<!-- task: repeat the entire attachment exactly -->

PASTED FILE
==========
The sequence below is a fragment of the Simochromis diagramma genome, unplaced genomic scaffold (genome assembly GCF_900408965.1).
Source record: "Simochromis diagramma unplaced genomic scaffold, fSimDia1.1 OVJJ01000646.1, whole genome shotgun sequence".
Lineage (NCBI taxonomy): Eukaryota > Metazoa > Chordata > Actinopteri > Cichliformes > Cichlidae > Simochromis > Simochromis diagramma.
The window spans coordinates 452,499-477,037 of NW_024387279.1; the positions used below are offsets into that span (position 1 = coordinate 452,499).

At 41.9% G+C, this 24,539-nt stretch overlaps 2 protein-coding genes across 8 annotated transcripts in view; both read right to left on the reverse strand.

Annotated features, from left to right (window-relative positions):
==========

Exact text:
The sequence below is a fragment of the Simochromis diagramma genome, unplaced genomic scaffold (genome assembly GCF_900408965.1).
Source record: "Simochromis diagramma unplaced genomic scaffold, fSimDia1.1 OVJJ01000646.1, whole genome shotgun sequence".
Lineage (NCBI taxonomy): Eukaryota > Metazoa > Chordata > Actinopteri > Cichliformes > Cichlidae > Simochromis > Simochromis diagramma.
The window spans coordinates 452,499-477,037 of NW_024387279.1; the positions used below are offsets into that span (position 1 = coordinate 452,499).

At 41.9% G+C, this 24,539-nt stretch overlaps 2 protein-coding genes across 8 annotated transcripts in view; both read right to left on the reverse strand.

Annotated features, from left to right (window-relative positions):